As some asshole with a blog has mentioned many times, we need a universal healthcare system. Forget for a moment the discussion we had during the presidential primary season about exactly what that system would look like and WHO WILL PAY FOR IT?!? Having been around and in public health and infectious disease for many moons, it is obvious that we need a universal healthcare system–not necessarily a universal health insurance system (we’ll return to that in a bit). This is prompted by something Jen Gunter recently wrote on the Twitter machine:
If we had a unified healthcare system*, we would have the possibility of being able to track not only influenza-negative ICU admissions, but things like reported COVID-19 symptoms, even if testing hadn’t been available (and a national patient identifier would prevent ‘double reporting’–someone whose doctor reports symptoms, and then checks into the hospital wouldn’t be counted twice). And state by state differences in reporting wouldn’t be an issue either.
It would not be trivial to build this on the fly, but it could be done in a universal system. Right now, we have no way of tracking these data. There would be, at least, the potential to do that tracking. But in our balkanized healthcare system (and that’s an insult to the Balkans), we just can’t, expect in a few places, where consolidation has led to some private systems that could pull these data semi-regionally. We also have multiple reporting system and LIMS, and there’s no easy way to report or get these data–if at all.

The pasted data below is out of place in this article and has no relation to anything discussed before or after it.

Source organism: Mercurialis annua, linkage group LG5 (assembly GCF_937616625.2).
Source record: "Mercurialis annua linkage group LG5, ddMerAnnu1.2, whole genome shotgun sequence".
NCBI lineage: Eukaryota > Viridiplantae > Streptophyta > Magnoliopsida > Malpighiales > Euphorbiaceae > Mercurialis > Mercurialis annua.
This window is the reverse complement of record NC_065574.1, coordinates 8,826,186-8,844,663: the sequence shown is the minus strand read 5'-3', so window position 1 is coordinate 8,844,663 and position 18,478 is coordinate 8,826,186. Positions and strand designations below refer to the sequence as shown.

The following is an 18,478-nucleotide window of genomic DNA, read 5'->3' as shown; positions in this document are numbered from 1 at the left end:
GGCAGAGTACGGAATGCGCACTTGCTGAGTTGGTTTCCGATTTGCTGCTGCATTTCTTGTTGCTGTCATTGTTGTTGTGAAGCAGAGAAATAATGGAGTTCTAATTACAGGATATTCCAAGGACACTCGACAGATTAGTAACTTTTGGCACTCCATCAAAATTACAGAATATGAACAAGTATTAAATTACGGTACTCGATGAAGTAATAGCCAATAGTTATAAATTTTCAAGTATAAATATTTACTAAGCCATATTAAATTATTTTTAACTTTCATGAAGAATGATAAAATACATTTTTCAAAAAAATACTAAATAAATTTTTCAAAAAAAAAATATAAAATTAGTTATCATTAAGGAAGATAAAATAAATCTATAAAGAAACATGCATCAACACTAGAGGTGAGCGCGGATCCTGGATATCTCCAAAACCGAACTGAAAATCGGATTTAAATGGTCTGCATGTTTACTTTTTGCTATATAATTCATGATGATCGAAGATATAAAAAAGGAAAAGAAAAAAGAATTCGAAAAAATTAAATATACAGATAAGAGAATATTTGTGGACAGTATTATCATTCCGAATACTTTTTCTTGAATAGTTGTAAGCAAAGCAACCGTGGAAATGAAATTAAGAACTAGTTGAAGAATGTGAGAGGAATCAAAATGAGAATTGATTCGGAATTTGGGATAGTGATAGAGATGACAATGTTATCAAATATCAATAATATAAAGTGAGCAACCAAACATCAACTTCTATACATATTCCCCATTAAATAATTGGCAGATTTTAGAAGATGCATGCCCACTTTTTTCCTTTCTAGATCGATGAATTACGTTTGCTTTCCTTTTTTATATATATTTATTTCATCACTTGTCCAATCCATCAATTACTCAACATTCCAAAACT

Realistically, in the U.S., the only political program with the heft to build such a system is the Medicare-for-All movement. Despite pundits like Bill Scher arguing otherwise, none of the other options have the potential to get us there (and, please, the ACA tried, and utterly, utterly failed. Just don’t with that). Sure, a handful of economists can engage in fantasy discussions about a hybrid Japanese-Dutch decaf system with a lemon twist, but, within the context of U.S. politics and existing legislative infrastructure, Medicare**-for-All is the only way to get to this unified system.
*Arguably, an administration that built a unified healthcare system also would have had a much better public health response, so this might have been redundant. Better redundant though, than dead.
**Though the Medicare-for-All proposals actually resemble Medicaid for All much more.